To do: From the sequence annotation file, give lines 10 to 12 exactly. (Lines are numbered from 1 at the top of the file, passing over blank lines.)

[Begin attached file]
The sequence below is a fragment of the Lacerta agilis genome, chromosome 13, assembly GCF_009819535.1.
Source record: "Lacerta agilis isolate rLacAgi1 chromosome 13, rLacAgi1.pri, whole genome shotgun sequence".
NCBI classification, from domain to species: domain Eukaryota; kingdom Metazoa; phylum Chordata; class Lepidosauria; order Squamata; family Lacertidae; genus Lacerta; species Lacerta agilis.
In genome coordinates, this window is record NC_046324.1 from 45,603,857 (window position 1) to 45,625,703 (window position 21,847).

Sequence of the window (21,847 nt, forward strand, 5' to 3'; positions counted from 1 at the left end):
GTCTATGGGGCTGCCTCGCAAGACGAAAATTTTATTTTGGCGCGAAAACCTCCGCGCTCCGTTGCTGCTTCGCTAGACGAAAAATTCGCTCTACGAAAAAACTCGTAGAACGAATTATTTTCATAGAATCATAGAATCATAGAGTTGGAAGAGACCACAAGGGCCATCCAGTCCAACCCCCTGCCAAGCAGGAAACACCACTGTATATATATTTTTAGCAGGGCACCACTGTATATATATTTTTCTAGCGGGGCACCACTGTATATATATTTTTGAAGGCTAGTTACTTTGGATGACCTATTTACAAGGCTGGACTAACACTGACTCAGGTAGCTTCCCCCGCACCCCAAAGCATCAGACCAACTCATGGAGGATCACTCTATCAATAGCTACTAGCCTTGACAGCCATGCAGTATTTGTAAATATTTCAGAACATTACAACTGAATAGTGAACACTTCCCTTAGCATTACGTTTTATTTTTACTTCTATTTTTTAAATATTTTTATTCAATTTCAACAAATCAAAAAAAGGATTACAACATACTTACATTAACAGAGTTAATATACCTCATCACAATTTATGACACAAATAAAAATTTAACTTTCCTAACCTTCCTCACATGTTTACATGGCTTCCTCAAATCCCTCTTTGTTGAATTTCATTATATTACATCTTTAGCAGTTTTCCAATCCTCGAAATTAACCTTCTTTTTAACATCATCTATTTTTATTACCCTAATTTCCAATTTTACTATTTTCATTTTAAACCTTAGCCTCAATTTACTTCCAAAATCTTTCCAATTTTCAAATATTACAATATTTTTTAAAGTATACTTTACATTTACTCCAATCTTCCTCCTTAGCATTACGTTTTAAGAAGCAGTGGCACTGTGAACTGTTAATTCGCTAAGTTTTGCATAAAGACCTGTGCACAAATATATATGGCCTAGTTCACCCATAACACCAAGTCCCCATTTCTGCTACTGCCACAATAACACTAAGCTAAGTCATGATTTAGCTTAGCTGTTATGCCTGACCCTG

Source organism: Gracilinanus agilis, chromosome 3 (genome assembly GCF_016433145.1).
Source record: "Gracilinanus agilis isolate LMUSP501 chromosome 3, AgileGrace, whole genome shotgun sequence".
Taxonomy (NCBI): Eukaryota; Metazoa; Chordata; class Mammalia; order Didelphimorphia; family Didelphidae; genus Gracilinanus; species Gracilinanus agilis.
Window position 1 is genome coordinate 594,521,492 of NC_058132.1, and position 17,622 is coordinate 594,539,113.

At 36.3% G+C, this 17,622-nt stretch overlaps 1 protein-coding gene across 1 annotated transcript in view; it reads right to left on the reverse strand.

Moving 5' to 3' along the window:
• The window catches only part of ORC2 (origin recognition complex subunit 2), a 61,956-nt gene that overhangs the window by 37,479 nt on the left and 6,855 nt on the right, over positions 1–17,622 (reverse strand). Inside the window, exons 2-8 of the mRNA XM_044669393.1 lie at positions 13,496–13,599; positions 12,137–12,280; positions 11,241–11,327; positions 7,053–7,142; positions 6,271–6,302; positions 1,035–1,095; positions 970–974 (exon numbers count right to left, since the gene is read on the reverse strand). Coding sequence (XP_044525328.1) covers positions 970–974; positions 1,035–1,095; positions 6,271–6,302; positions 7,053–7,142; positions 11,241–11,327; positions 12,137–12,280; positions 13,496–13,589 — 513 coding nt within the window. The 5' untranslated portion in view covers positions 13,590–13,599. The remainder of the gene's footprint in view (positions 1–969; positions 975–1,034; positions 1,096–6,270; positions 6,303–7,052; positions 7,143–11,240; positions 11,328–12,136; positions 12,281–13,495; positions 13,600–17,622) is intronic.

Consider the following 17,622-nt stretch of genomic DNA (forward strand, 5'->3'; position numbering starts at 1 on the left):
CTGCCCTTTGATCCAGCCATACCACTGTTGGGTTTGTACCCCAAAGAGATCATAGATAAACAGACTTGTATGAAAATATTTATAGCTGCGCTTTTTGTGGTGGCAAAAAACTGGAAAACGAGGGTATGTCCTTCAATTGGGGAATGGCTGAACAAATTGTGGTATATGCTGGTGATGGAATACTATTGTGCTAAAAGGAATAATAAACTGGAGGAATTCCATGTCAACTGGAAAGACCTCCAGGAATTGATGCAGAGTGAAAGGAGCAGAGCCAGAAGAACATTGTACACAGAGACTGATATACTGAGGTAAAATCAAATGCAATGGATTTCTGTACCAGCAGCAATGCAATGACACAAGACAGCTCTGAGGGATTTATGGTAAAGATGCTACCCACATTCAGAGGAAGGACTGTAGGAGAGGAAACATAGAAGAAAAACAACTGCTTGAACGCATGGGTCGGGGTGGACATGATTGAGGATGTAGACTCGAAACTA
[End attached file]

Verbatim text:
Window position 1 is genome coordinate 594,521,492 of NC_058132.1, and position 17,622 is coordinate 594,539,113.

At 36.3% G+C, this 17,622-nt stretch overlaps 1 protein-coding gene across 1 annotated transcript in view; it reads right to left on the reverse strand.

Moving 5' to 3' along the window: